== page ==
In addition and more importantly, it’s the greater opportunity to schmooze with “important people” than you’ll have elsewhere. If Victor Cruz was in Tampa everybody would still know he’s an up and coming star, but he probably doesn’t have his own clothing line right now. All the fashion, music, red carpet world type crap that these guys get invited to 1/2 hour from their door doesn’t happen in Tampa, FL.

    As far as the FA money well drying up, as it relates to Bennett…I don’t think it matters. I’m not thinking Bennett leaves because some other team will definitely “break the bank” for him, I just think the Giants won’t even match a decent market value deal for him. Even if he wants to be here, I just don’t think the Giants will offer him a deal that would be financially responsible for him to take.

    •  Krow says:

      I’m coming to that realization myself. I think FF55 has it right. He was a one-year-rental.

    •  GOAT56 says:

      I’m thinking it will turn out like Cofield. We will make an offer better than many think but it still won’t be good enough for him to stay. We also can’t overlook the appeal of playing with his brother. I’m guessing the NY/comfortable as a Giant factor and the brother factor cancel each other out so the money will win out. Plus it’s the offense he played in this year so he knows the offense fits his skills even if the QB isn’t as good.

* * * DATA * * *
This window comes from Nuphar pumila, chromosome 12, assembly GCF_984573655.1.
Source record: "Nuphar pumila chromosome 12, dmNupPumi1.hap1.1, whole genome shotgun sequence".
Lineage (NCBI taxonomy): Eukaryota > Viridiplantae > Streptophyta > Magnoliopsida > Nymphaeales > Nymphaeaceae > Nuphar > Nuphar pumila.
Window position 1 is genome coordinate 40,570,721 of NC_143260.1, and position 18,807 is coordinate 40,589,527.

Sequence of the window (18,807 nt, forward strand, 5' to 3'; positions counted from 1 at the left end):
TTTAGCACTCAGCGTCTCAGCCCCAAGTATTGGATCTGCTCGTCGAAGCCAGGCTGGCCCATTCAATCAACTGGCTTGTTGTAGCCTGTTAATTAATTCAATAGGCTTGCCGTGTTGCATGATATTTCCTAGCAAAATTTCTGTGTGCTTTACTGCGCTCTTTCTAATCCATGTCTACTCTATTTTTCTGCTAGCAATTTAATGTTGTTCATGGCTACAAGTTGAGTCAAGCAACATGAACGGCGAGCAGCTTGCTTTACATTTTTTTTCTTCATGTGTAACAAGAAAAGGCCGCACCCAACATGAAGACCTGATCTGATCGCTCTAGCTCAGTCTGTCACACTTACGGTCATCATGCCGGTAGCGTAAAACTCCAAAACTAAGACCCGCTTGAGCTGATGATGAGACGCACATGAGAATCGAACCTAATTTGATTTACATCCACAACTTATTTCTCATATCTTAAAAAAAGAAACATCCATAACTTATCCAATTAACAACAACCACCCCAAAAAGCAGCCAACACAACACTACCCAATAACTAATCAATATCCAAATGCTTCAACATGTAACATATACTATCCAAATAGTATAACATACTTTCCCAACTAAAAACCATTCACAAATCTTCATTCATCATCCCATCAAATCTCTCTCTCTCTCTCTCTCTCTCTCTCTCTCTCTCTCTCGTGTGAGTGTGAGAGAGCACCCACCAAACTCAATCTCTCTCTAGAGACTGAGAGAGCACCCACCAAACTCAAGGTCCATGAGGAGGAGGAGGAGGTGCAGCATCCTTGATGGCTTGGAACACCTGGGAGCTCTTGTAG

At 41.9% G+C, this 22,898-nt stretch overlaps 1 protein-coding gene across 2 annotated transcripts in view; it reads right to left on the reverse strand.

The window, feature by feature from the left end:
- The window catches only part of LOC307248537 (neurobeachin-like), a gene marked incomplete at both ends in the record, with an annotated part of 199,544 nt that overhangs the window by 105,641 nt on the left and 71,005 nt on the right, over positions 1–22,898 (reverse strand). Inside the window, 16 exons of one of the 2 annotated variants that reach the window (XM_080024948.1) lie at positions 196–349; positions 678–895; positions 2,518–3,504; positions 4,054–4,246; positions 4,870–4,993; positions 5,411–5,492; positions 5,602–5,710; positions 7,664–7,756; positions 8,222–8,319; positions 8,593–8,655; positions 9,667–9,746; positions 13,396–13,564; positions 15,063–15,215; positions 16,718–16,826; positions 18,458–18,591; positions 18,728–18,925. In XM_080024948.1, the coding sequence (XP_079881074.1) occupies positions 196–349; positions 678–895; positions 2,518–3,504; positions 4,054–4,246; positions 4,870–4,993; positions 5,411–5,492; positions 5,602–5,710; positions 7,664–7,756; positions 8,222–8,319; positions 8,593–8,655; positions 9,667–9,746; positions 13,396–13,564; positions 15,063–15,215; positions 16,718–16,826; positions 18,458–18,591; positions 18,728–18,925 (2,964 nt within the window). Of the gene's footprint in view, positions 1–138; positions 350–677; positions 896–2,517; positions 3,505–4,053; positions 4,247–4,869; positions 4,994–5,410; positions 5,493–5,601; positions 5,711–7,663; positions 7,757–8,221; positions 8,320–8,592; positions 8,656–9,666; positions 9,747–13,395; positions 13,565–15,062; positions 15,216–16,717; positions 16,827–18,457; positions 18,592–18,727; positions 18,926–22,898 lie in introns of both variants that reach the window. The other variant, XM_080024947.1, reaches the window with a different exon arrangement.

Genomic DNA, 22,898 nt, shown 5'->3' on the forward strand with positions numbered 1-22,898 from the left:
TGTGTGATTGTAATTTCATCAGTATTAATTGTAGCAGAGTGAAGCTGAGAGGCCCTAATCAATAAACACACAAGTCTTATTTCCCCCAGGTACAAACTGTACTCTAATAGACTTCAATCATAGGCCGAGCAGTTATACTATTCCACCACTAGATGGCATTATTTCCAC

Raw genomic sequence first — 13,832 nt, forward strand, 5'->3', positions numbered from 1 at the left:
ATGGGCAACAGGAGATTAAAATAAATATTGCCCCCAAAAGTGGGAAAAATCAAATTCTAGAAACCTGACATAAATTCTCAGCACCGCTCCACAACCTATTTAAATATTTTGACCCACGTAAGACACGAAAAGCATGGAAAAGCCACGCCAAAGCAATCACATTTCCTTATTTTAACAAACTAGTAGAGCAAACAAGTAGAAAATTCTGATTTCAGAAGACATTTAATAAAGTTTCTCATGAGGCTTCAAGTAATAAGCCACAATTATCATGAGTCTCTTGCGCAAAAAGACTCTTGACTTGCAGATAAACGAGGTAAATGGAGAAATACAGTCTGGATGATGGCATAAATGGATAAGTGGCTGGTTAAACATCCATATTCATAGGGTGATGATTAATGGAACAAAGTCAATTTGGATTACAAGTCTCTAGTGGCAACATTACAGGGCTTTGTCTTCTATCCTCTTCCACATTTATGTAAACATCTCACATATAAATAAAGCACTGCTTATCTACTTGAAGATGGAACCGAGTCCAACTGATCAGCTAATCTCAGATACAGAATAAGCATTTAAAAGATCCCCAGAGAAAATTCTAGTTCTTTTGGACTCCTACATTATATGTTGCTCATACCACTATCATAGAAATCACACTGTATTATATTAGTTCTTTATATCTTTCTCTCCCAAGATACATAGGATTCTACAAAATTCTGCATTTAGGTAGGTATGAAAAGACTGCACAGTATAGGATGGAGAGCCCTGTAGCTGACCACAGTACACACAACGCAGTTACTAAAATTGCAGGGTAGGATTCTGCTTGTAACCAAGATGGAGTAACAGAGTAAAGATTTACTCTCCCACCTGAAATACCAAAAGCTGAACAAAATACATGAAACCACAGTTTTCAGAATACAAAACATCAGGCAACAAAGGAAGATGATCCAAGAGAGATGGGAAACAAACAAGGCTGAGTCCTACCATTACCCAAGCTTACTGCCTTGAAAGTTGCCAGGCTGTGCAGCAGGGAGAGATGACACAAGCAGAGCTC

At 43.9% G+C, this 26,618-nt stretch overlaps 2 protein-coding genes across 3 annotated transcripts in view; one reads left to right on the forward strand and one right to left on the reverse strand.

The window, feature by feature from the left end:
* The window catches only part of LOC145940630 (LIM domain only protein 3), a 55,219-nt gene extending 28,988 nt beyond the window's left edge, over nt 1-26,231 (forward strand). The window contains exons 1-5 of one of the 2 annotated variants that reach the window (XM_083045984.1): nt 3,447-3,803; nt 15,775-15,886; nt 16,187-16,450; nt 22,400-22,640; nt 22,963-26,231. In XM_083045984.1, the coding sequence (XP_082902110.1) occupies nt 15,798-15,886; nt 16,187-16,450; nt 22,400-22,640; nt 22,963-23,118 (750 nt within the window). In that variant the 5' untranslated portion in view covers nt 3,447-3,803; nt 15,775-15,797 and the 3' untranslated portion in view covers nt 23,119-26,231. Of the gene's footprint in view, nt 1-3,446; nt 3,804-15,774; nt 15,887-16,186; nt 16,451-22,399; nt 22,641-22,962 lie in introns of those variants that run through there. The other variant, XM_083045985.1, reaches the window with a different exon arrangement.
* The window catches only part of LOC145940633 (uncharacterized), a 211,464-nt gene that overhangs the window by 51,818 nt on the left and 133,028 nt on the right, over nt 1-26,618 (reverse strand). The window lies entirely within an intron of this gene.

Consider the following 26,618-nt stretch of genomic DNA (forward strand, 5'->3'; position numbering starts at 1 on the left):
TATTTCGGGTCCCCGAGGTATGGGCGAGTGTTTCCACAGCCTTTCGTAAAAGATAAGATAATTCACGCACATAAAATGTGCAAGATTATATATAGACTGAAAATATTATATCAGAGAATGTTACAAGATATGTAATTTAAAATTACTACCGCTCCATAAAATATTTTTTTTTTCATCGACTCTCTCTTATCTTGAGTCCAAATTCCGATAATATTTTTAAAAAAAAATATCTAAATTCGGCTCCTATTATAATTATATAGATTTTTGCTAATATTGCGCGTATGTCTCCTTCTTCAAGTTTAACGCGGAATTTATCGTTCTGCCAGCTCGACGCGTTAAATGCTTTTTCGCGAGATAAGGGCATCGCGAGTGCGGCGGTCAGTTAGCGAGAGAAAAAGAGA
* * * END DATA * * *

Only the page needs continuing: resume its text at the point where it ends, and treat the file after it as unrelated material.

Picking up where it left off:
4.  fanfor55years says:

    I don’t put much weight in what Mel Kiper has to say, but I want to lay out the argument (which I kinda did a week ago) for why it wouldn’t be insane for the Giants to grab a tight end at #19.

    Let me start by saying I assume that pick would be Zach Erst if it’s made, and that I am certain that kid could be a terrific NFL player who can both block and act as a wonderful receiver (as in, as good a receiver as any TE in the game except Gronk and Vernon Davis).

    Now, let’s assume for a moment that the Giants have taken the position that they have Eli Manning for another 6-7 years, that they need to support the offensive side of the ball both because of Eli’s presence and because the Rules Committee has made NFL defenses into lesser factors than has ever been the case before, and because they are convinced that they can win with a good running attack + Eli and his receivers + a bend-don’t-break defense that plays well in the Red Zone and produces turnovers.